Week 7: Reshuffling the deck with Ford

I took a chance.

Early indications are it isn’t going to work out as well as planned, but I made my bed … now I have to sleep in it.

Remember when Ford (F) was ticking up around the $10.50 range? It wasn’t all that long ago – as recently as late last month – but that changed rather quickly when less-than inspiring second-quarter numbers took any shine off a stock that didn’t have much shine to begin with.

The revenue beat fluttered over investors’ heads. The earnings per share miss and lowered guidance didn’t, though. That said, the stock, which had been up more than 30% in 2019, sank in a major way.

Meanwhile, General Motors (GM), which I had 20 shares of, was doing quite nicely. I was up more than $50 on those shares. Naturally, being the amateur investor I am, I decided it made sense to sell the GM shares ahead of the earnings call, which I figured would be comparable to Ford’s (a.k.a. a borderline dud), and pour the cash into Ford. Both companies are pretty much doing the same things, right? Both are diving headfirst into an autonomous and electrified future and both are making some exciting investments in tech. I really can’t say I like one over the other if I’m being honest with myself. I mean, they’re not all that different. That said, and I think you can see where I’m going with this, I decided to sell what had been a winner and use the proceeds to scoop up a beaten-down loser.

Swapping GM for Ford

My can’t-miss plan missed, though. GM did indeed go down, but so did Ford … all the way to $9.34. I’ve already lost $30 and it’s been a week, wiping out most of the gains I earned from holding GM.

Not all was lost, though. I swapped GM for Ford knowing one key thing: Ford’s dividend yield (6.44%) is considerably higher than GM’s (3.79%). There’s the silver lining.

I sold 20 shares of GM for $815.40 ($40.77/share). The price has since dropped to $39.82. Those 20 shares would have earned me $30.40 in dividend income over the course of the next year.

With the $815.40 from the sale of GM, I bought 85(ish) shares of Ford. Those shares will earn me $51 in the coming year (more than $20 more than GM), so that’s something. I added another 15 with some leftover cash I had in my Robinhood account, bringing me to 100 total. We’ll see where things go from here. Either way, though, I’ve learned my lesson. I’m sticking with Ford.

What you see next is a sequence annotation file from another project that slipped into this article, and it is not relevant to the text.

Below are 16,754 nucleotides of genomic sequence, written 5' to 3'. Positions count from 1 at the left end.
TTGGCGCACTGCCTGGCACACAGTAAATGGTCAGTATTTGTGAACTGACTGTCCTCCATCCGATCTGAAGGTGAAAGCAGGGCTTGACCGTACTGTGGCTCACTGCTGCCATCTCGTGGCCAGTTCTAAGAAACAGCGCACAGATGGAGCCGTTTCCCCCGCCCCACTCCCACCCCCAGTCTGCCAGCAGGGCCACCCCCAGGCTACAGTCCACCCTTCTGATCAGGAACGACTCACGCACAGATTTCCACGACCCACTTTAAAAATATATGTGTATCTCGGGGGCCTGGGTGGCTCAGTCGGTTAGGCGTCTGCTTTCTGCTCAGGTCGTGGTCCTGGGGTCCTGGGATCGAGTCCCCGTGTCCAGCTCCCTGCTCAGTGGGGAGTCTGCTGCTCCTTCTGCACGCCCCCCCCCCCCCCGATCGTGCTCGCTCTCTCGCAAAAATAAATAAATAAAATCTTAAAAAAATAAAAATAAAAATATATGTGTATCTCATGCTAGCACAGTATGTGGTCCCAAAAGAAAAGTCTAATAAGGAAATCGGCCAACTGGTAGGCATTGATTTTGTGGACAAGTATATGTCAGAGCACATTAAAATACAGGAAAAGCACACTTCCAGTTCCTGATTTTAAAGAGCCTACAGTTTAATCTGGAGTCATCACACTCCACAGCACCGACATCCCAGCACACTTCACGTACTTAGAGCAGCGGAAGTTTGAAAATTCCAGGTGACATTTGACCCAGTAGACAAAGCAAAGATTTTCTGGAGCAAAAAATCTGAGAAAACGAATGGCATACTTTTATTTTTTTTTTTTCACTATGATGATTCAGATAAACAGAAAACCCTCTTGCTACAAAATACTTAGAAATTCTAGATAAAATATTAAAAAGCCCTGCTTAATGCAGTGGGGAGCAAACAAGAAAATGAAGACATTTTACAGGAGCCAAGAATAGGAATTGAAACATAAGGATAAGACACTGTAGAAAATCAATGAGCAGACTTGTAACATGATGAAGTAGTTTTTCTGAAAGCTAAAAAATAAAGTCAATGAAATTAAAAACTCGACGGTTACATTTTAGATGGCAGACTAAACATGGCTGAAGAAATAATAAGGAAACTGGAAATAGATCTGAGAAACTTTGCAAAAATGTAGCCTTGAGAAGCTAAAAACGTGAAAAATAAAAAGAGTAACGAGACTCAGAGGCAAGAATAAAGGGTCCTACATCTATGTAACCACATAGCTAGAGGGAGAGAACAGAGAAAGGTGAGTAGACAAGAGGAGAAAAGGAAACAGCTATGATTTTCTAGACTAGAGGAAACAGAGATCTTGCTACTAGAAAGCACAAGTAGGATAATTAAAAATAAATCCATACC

The Problem

Now, aside from not making any money, at least initially, I quickly realized I had another problem on my hands after making the swap. I was banking on my 20 shares of GM to earn me $7.60 in dividend income in September. I didn’t wait until after the ex-dividend date to sell, though, so that won’t be happening. Ford, on the other hand, had its ex-dividend date come and go back in July, so I missed the boat big time. That said, I needed to find a way to earn some dividends in September or my goal of month-over-month income increases was going to be dashed after just two. Remember, I’ve already earned $2.88 in July from Fifth Third Bank (FITB) and $5.10 in August from AT&T (T).

The Solution

Enter Exxon-Mobile (XOM). It’s a good company with a solid track record, but it’s also a bit beaten down at the moment … exactly my kind of investment. It currently pays $3.48 a share (4.80% yield) and has hiked its dividend each of the last 36 years. Better yet, the ex-dividend date isn’t until August 12, meaning I knew if I bought a few shares I’d be able to collect the dividend in September and boost my streak to three months of increasing dividend payments.

I bought 10 shares for $749.10 ($74.91/share). Those 10 shares will earn me $8.70 in dividend income in September. See … problem solved.

March with me

Looking to get started? Start with Robinhood: http://share.robinhood.com/benjams352

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